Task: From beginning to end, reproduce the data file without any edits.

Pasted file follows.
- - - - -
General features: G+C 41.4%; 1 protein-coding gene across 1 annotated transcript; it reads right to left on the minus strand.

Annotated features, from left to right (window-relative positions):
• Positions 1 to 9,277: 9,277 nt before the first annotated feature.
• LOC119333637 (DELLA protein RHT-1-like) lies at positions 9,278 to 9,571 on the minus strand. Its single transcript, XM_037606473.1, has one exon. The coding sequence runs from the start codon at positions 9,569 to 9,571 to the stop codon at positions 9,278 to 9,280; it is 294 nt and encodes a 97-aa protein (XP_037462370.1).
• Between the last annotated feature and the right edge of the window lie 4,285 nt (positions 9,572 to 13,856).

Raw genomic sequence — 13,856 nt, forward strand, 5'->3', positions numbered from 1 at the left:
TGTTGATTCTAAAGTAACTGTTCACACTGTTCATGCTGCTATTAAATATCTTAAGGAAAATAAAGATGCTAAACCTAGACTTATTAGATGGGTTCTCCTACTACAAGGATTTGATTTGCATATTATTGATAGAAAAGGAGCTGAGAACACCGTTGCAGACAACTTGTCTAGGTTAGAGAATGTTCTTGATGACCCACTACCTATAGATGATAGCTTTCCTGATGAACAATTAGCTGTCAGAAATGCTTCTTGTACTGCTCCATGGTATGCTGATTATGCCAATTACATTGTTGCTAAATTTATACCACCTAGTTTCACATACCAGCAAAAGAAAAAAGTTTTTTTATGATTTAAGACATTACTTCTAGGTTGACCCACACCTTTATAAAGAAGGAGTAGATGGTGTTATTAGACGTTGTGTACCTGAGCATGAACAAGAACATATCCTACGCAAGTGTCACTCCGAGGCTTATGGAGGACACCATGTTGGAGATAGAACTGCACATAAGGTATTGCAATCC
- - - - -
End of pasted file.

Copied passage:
General features: G+C 41.4%; 1 protein-coding gene across 1 annotated transcript; it reads right to left on the minus strand.

Annotated features, from left to right (window-relative positions):
• Positions 1 to 9,277: 9,277 nt before the first annotated feature.
• LOC119333637 (DELLA protein RHT-1-like) lies at positions 9,278 to 9,571 on the minus strand. Its single transcript, XM_037606473.1, has one exon. The coding sequence runs from the start codon at positions 9,569 to 9,571 to the stop codon at positions 9,278 to 9,280; it is 294 nt and encodes a 97-aa protein (XP_037462370.1).
• Between the last annotated feature and the right edge of the window lie 4,285 nt (positions 9,572 to 13,856).

Raw genomic sequence — 13,856 nt, forward strand, 5'->3', positions numbered from 1 at the left:
TGTTGATTCTAAAGTAACTGTTCACACTGTTCATGCTGCTATTAAATATCTTAAGGAAAATAAAGATGCTAAACCTAGACTTATTAGATGGGTTCTCCTACTACAAGGATTTGATTTGCATATTATTGATAGAAAAGGAGCTGAGAACACCGTTGCAGACAACTTGTCTAGGTTAGAGAATGTTCTTGATGACCCACTACCTATAGATGATAGCTTTCCTGATGAACAATTAGCTGTCAGAAATGCTTCTTGTACTGCTCCATGGTATGCTGATTATGCCAATTACATTGTTGCTAAATTTATACCACCTAGTTTCACATACCAGCAAAAGAAAAAAGTTTTTTTATGATTTAAGACATTACTTCTAGGTTGACCCACACCTTTATAAAGAAGGAGTAGATGGTGTTATTAGACGTTGTGTACCTGAGCATGAACAAGAACATATCCTACGCAAGTGTCACTCCGAGGCTTATGGAGGACACCATGTTGGAGATAGAACTGCACATAAGGTATTGCAATCC